Graduate school is a significant investment of both your time and money.
Each student differs in their distinct financial circumstances while they are on their academic journey. If you feel a bit overwhelmed when it comes to money matters, don't worry... you aren't alone! Managing your finances can be stressful as a graduate student when you are juggling so many responsibilities — including tuition, housing, books, transportation, and basic necessities — and have a limited income (have you seen the stipends?).
It really wasn't until recently that I really got into financial literacy and I am now a personal finance nerd working towards financial freedom without sacrificing the things I love. I love empowering others to discuss and build their own wealth and am passionate about making sure all students (especially BIPOCs and women) are on top of their finances. Here are some lessons I've learned along the way.
I truly believe that you do not need to work in finance to be good with your personal finances! Many are intimidated by financial matters - I know I was, I used to leave the "money stuff" to my ex - but I believe that with the help of financial literacy and money management tools, we can all take control of our financial situations. It isn't easy - it's taken me quite a bit of time (and that's coming from someone whose parents taught her to save whenever possible). But I think financial literacy is something that can be developed from books, podcasts, Googling, and asking family/friends or those who do work in finance (like a finance coach or advisor).
I could go on a rant about how I think these tools should be free to all students... and unfortunately not every university is equipped to have them available. Some strategies I've learned along the way--
Living within your means is critical as you pursue your degree, especially with such a meager wage. I've created a spending tracker where I allocate my transactions (rent, utilities, groceries, travel, etc) and reflect on how I spent my money each money. I then create a personal budget that balances my necessities (rent, utilities, groceries, car insurance) and my wants (make up, a concert, going out to eat) against my income.
Learning how to budget well is a process that will take time - and mistakes (big and small) will occur and that's okay!
Have money remaining after you subtract your total monthly expenses from your income? Consider saving some (some financial advisors suggest 10%) towards an emergency fund. consider saving a portion of it in an emergency fund.
An emergency fund is a bank account with money set aside to pay for large, unexpected expenses, such as:
Why do I need an emergency fund? Emergency funds create a financial buffer that can keep you afloat without you needing to take out a loan or use credit cards (aka get into debt).
Many experts recommend building such a fund in any amount between 3-12 months of your total monthly expenses. As of August 2021, I have about 6-7 months saved up and hope to get to about 9 by the end of the year.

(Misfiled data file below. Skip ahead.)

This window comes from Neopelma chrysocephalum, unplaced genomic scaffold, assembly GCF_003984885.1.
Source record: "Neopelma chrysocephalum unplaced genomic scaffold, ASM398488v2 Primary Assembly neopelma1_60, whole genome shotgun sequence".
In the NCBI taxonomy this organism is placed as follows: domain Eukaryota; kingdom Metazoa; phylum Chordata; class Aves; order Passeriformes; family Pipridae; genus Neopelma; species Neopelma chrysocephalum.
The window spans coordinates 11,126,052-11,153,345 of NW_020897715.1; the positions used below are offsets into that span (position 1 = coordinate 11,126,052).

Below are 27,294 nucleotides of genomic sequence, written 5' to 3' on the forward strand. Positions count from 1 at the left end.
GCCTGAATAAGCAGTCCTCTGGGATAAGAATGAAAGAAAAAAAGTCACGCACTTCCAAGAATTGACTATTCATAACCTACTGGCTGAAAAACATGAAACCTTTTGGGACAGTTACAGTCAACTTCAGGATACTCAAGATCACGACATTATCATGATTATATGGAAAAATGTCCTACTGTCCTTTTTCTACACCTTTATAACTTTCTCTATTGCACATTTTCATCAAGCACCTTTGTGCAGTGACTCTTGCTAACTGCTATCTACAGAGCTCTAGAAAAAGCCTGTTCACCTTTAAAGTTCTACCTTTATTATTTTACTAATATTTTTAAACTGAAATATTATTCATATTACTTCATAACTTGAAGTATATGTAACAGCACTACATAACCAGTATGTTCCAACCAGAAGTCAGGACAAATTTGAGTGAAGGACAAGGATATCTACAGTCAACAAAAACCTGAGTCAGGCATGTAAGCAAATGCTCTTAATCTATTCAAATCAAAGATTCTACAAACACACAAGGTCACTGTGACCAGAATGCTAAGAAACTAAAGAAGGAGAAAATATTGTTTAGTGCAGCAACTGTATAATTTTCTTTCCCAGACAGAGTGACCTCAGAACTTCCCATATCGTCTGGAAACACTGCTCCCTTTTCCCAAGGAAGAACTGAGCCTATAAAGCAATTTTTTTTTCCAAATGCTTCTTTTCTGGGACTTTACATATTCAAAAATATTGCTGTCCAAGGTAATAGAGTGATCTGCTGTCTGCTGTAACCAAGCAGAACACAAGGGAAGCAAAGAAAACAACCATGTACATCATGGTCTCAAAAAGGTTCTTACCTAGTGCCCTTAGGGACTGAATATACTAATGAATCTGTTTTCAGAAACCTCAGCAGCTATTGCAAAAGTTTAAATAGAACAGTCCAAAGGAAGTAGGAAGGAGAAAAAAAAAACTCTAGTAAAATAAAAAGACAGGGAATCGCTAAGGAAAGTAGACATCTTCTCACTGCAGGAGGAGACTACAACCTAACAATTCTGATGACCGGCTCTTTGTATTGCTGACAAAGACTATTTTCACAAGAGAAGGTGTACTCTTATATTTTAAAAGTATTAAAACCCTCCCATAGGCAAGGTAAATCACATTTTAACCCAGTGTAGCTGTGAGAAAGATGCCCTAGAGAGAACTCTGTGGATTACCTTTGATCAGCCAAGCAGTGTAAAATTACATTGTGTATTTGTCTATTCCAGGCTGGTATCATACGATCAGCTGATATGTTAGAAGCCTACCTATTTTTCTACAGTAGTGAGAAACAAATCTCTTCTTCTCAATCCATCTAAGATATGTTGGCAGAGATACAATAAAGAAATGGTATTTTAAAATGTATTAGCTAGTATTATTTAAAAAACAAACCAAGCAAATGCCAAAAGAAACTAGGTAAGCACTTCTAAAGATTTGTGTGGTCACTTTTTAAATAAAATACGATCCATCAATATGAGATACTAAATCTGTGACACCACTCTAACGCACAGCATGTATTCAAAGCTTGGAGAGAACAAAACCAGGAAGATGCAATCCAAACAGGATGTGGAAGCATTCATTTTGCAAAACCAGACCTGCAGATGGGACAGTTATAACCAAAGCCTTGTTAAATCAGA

Some general tips
A quick note before going into this next section: There is a certain privilege for all of the above, but especially this part, that I must acknowledge. It's a bit hard to think about the future when you are struggling to keep food in your belly or a roof over your head. Not everyone has the luxury to save aside money (even a few dollars) to have an emergency fund let alone invest. Each of our financial situations are different. Keep that in mind as you read this, and any other finance-related articles about building wealth.
What about... investing?
By far one of the biggest impediments about investing during graduate school is the fact that the very low pay makes it so only a fraction of students can even consider investing. I couldn't fathom investing until I was in a very exceptional position (for transparency: I moved in with C and his family during the pandemic and they graciously made me not pay much because they knew my student wages and some big costs lobbed my way).
During this time, I really got into getting on top of my finances and after listening to some financial podcasts (see below), I decided to dip my toes into micro-investing and started very small ($5). And while it may seem silly, investing even a small amount of money on a regular basis can have an enormous impact on your future (just look up what 'compound interest' can do for you).
For now, my goal is to buy and hold exchange traded funds (ETFs) long term and am aiming to achieve financial freedom within the next 25 years! (Psst, there are index funds and ETFs that reflect the entire stock market or the S&P 500, among numerous others.)
Investing is about far more than just numbers to me, but about giving my future family financial security. If it is something you are interested in looking into, I suggest doing so!
Books I've Been Loving
Podcasts that helped me get started
What are you personal financial lessons you've learned?
Hi! I'm Melissa, an Australian-based Latina science educator, podcaster, and freelance writer. I spend a lot more time on Instagram and Twitter, but blogging is my first love. Thanks for stopping by — I hope you stay a while.
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